Advances in Bioscience and Bioengineering
Volume 2, Issue 4, August 2014, Pages: 37-43
Received: Sep. 23, 2014;
Accepted: Oct. 10, 2014;
Published: Nov. 10, 2014
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Oghenerobor Benjamin Akpor, Microbiology Unit, Department of Biological Sciences, Landmark University, Omu- Aran, Kwara State, Nigeria
Gladys Onolunose Ohiobor, Microbiology Unit, Department of Biological Sciences, Landmark University, Omu- Aran, Kwara State, Nigeria
Tomilola Debby Olaolu, Biochemistry Unit, Department of Biological Sciences, Landmark University, Omu- Aran, Kwara State, Nigeria
Heavy metals, also known as trace metals, are one of the most persistent pollutants in wastewater. The discharge of high amounts of heavy metals into water bodies leads to several environmental and health impacts. The exposure of humans to heavy metals can occur through a variety of routes, which include inhalation as dust or fume, vapourisation and ingestion through food and drink. Some negative impacts of heavy metals to aquatic ecosystems include death of aquatic life, algal blooms, habitat destruction from sedimentation, debris, increased water flow, other short and long term toxicity from chemical contaminants. Abundant amounts of heavy metals present in soils cause reduction in quality and quantity of food preventing plants’ growth, uptake of nutrients, physiological and metabolic processes. Severe effects on animals may include reduced growth and development, cancer, organ damage, nervous system damage, and in extreme cases, death. To help mitigate the negative impacts of heavy metals on the health of humans, animals and the environment, a variety of remediation processes exists. These remediation processes are broadly classified into chemical and biological, although the latter is advocated in recent years. Biological remediation processes (microbial remediation and phytoremediation) are indicated to be very effective in the treatment of heavy metal pollutants in wastewater. Microbial remediation is the restoration of the environment and its quality using microorganisms, such as bacteria, fungi, protozoan and algae while phytoremediation is the use of plants to degrade or accumulate toxic metals, thereby leading to a reduction in the bioavailability of the contaminant in the soil or water. This paper was therefore aimed at reviewing the sources, impacts and remediation processes for heavy metals in wastewater.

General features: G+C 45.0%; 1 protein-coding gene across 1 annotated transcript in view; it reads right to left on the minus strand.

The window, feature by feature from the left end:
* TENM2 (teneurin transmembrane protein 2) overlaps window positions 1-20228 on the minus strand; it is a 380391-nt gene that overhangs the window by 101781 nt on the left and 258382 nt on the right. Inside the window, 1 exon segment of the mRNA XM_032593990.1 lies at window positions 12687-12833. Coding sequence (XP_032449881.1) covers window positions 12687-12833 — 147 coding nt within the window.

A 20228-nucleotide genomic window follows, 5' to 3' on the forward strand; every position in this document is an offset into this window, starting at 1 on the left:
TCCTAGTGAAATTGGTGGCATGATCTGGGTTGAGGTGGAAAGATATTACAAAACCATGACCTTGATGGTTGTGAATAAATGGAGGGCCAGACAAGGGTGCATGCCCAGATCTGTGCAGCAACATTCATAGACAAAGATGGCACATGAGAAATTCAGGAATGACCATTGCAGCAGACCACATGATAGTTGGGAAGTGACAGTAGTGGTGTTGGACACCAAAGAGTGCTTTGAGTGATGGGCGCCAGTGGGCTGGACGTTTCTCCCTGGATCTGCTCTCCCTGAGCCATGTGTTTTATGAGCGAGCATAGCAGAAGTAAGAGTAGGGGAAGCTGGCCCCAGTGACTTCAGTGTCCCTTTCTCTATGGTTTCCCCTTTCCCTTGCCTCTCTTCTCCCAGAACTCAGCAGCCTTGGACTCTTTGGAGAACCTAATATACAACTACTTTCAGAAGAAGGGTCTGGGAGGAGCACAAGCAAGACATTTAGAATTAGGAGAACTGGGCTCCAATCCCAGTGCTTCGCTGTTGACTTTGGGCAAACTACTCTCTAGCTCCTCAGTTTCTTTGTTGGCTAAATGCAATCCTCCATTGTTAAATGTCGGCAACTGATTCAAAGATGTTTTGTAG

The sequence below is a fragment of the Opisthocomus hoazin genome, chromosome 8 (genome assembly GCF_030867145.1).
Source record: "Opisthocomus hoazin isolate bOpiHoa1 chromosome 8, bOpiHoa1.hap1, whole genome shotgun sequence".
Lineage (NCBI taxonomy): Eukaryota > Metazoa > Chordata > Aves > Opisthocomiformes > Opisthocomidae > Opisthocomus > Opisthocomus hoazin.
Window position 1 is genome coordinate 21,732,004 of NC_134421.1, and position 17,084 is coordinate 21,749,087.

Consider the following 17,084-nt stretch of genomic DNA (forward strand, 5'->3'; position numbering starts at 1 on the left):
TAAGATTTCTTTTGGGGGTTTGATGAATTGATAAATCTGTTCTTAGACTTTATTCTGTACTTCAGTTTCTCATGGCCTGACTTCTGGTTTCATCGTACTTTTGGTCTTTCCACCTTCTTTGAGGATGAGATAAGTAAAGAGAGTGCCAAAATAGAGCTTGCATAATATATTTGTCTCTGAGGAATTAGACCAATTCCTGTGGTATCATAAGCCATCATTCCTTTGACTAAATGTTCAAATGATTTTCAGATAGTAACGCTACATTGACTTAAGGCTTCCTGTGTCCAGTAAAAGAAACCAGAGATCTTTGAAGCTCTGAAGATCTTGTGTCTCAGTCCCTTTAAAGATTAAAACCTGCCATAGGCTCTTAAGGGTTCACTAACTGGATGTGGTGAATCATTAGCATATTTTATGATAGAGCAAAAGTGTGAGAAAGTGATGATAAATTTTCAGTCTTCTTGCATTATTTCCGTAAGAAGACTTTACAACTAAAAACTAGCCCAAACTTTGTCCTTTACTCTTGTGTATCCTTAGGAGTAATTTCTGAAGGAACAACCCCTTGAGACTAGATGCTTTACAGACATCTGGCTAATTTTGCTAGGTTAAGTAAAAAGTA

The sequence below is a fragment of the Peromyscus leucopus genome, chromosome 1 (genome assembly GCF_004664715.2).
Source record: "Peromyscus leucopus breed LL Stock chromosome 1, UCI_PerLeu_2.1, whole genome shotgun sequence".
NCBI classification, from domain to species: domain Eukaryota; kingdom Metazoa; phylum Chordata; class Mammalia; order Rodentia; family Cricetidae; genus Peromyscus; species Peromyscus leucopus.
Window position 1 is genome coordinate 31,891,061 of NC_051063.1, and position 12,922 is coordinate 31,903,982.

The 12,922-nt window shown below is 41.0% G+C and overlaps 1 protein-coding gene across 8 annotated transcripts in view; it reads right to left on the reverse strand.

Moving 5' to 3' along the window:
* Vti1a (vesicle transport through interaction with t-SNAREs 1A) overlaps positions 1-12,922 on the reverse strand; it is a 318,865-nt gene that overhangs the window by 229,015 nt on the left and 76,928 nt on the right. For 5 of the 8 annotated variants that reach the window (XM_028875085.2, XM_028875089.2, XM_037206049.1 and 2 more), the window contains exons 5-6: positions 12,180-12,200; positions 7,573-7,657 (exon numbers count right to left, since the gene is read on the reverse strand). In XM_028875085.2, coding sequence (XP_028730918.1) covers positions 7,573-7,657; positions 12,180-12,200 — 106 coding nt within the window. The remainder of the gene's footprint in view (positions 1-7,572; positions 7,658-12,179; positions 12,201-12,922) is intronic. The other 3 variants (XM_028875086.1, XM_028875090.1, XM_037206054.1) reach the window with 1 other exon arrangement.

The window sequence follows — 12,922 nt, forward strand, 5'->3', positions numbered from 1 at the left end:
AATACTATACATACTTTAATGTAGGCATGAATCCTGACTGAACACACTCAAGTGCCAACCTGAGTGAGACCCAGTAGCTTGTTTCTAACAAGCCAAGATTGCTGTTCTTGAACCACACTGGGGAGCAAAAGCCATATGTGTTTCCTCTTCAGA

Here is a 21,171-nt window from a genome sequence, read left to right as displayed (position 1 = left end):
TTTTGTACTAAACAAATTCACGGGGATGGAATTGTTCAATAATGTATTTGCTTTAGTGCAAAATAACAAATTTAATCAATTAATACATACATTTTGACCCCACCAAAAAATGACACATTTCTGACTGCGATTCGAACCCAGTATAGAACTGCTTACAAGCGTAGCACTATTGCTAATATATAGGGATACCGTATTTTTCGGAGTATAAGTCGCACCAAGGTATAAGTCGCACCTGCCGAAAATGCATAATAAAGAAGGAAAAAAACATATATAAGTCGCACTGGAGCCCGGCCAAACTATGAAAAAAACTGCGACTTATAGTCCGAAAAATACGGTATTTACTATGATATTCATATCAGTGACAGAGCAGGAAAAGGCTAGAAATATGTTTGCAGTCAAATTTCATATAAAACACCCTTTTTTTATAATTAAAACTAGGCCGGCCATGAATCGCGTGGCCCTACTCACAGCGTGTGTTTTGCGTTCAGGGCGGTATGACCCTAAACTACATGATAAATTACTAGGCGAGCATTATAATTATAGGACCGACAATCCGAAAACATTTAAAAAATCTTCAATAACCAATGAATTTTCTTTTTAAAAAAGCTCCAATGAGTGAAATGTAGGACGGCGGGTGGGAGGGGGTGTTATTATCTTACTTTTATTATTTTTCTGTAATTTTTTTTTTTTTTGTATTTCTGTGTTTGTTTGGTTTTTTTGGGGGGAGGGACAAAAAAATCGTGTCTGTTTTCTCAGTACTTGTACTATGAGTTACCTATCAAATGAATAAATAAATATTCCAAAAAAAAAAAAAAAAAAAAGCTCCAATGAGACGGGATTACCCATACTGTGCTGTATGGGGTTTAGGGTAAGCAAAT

Oghenerobor Benjamin Akpor,
Gladys Onolunose Ohiobor,
Tomilola Debby Olaolu,
Heavy Metal Pollutants in Wastewater Effluents: Sources, Effects and Remediation, Advances in Bioscience and Bioengineering.
Vol. 2, No. 4,
2014, pp. 37-43.
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